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Police Will Investigate Mountain Lion Killing

An internal investigation will assess whether police protocols were followed and if more training is needed. Animal rights group says the cat was "agitated, frightened and cornered."

The will conduct its own internal investigation into the shooting death of .

An internal affairs unit will determine whether the police officers handled the situation safely and if the use of force was necessary. According to Sgt. Richard Lewis, there will also be an investigation into whether officers violated any department policies, or if more training is needed.

"What happens anytime there's a use of force is there is an internal investigaton," he said.

Police and the department of Fish and Game have defended killing the 75-pound mountain lion just one block from the , saying it was in the best interest of public safety, after attempts to tranquilize it and contain it to a courtyard on Second Street were unsuccessful.

The Society for the Prevention of Cruelty to Animals Los Angeles is calling for a separate investigation "into the procedures and training protocols required for safely interacting [with] and subduing wildlife," said President Madeline Bernstein.

“Basically, they agitated and frightened a cornered cat before they killed her,” Bernstein said. “Hosing a mountain lion down and then shooting her with pepper-balls only served to make her more frenzied. Deadly force should be used only as a last resort. The citizens and wildlife of California deserve better.”

Lewis said the SCPA Los Angeles is misinformed about some of the tactics it used to subdue the 3-year-old mountain lion.

A maintenance worker called police about 6 a.m. Tuesday and said the cat was in the courtyard of a building on Second Street, south of Wilshire Boulevard.

"It was docile when we got there," Lewis said. "But at some point, we have to get him out of there, we have to tranquilize him."

According to Lewis, the juvenile became agitated after it was shot once with a tranquilizer dart. That agitated the lion, which then attempted to charge through the courtyard's doors, managing to shatter some of the glass. When spraying the doors with water from fire hoses and firing pepper balls at the mountain lion didn't work to calm him, officers fired less than four gun shots.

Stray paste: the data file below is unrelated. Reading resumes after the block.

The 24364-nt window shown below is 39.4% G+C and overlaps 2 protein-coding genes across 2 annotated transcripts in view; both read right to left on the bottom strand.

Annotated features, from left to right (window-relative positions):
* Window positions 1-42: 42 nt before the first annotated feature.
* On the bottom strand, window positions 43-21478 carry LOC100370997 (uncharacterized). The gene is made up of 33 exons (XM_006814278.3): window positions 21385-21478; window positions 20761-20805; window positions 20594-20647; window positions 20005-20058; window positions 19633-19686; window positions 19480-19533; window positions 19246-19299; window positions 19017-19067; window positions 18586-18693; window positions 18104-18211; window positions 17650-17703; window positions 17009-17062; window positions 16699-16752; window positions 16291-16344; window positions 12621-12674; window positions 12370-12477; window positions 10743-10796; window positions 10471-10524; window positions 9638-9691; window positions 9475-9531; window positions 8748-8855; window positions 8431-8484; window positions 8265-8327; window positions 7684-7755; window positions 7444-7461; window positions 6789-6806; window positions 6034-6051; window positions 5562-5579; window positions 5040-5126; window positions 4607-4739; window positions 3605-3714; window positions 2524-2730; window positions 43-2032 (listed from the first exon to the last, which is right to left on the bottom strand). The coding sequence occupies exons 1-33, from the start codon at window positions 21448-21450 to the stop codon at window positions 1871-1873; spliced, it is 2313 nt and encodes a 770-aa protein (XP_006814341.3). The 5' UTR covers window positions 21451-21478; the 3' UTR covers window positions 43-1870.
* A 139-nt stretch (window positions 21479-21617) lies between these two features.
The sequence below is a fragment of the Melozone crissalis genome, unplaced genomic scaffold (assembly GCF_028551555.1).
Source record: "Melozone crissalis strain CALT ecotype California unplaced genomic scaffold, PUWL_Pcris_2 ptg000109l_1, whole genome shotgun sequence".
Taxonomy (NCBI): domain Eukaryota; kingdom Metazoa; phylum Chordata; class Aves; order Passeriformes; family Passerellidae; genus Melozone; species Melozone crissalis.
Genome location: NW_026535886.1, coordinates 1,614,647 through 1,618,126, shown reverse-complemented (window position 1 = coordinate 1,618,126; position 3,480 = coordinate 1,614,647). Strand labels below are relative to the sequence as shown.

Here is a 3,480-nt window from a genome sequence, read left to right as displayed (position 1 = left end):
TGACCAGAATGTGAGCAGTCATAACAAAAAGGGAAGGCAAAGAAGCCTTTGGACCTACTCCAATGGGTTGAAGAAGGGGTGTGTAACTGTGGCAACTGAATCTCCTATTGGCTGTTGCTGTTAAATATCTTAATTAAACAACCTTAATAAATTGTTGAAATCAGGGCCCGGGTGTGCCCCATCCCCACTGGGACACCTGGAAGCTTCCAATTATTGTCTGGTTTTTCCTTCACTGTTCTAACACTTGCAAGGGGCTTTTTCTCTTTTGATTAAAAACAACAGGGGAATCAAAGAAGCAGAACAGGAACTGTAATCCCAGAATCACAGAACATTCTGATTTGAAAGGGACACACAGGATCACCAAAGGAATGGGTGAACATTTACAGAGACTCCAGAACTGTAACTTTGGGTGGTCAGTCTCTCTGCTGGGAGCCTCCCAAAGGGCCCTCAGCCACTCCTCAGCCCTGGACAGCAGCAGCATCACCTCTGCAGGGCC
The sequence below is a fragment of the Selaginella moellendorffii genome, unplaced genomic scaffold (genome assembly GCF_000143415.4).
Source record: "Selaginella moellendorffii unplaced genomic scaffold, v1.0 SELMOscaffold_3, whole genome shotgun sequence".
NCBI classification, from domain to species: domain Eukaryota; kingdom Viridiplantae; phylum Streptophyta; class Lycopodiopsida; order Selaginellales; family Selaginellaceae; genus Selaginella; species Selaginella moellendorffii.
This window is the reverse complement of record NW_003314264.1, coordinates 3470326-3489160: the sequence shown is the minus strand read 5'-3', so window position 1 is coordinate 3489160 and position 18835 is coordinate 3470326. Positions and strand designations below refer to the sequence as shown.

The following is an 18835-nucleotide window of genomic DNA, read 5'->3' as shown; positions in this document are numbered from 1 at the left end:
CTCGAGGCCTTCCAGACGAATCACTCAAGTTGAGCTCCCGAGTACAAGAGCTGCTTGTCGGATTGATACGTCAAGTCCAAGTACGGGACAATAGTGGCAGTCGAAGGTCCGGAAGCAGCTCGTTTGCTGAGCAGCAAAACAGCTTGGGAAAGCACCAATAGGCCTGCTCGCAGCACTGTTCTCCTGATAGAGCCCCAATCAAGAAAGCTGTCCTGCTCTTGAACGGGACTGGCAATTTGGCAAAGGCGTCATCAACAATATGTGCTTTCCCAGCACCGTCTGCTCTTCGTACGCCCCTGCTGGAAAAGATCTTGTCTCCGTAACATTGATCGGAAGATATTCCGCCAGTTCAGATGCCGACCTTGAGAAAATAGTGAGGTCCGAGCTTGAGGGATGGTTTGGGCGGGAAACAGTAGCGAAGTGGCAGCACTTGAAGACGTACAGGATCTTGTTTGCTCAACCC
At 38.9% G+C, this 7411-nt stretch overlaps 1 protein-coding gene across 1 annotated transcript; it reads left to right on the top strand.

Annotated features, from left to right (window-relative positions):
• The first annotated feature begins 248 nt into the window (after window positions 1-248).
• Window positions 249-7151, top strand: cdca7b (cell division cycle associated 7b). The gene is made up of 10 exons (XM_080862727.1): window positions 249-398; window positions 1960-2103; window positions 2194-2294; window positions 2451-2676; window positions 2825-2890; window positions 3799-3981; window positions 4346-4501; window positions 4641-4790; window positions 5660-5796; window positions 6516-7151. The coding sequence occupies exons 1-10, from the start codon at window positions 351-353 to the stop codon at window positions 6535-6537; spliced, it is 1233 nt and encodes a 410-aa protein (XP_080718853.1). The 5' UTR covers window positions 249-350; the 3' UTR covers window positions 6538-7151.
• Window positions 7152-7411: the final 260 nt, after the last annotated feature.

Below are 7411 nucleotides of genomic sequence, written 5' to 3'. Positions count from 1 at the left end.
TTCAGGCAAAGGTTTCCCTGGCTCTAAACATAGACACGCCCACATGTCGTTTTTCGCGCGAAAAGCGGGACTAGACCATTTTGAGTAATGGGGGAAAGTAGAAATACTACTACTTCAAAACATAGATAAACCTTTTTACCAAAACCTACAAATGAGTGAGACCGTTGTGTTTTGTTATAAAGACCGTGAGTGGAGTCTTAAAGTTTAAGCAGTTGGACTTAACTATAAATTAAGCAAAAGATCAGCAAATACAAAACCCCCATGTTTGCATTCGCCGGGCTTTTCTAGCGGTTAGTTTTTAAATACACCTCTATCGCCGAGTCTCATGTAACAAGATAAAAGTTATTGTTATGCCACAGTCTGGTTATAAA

A second tranquilizer could have killed the animal, Lewis said, noting that the officers on scene feared the cat could jump back over the glass doors.

"We can't have that cat running through downtown," Lewis said. "When it runs away from us at 15 mph we can't control what it does."

Georja Umano May 25, 2012 at 12:46 AM
Every effort must be made to save our precious wildlife. Even if it had taken an extra hour, and more precautions to the public, it must be tried. We humans are too quick to destroy the lives of other animals. And there are so few of these wonderful mountain lions left...very sad. The head of Fish and Wildlife recently shot a mountain lion in another state. When does it end?
Jane St. Clair May 25, 2012 at 04:56 PM
I can't believe this. This is supposed to be one of the most forward thinking cities in the country, and what kind of example does "earth friendly" Santa Monica set for the rest of the country? I cannot believe that they handled this as if we were living in the Mutual of Omaha Wild Kingdom fifties. What can be done NOW to ensure that this situation is handled differently next time? Who do I call? There will be a next time, the rate that California is growing. It's inevitable. We are the ones encroaching on their habitat and hunting.
Emily Hay May 26, 2012 at 12:11 AM
The Santa Monica Police Dept. has a well-documented history of overly agressive and abusive behavior and is known for beating and tasering homeless and mentally ill persons without cause. Now officers from that dept. have been allowed to corner, harass and murder an inoccent animal for their own sport, when they should have remained calm and cooperated with the Fish & Game officers at the scene to sedate and relocate this animal. Their actions were irrational and endangered the public and they should be investigated and punished. However, the S.A. police department and D.A. will probably continue to cover up the rash actions of their officers and use intimidation tactics against any witnesses.
Ruth Olafsdottir May 26, 2012 at 02:18 AM
This is a big shame and a tragedy!!!
Georja Umano May 27, 2012 at 12:55 AM
The international organization In Defense of Animals is "having a press conference next Wed. in S.M. re: the mountain lion shooting. 1 o'clock at City Hall. People are invited to attend. It is not a demonstration. We will have 2 wildlife experts with us, plus a couple who live in Agua Dulce, coexisting with mountain lions. We are advocating for a plan to be put into place for the future which would result in return to the wild rather than execution....

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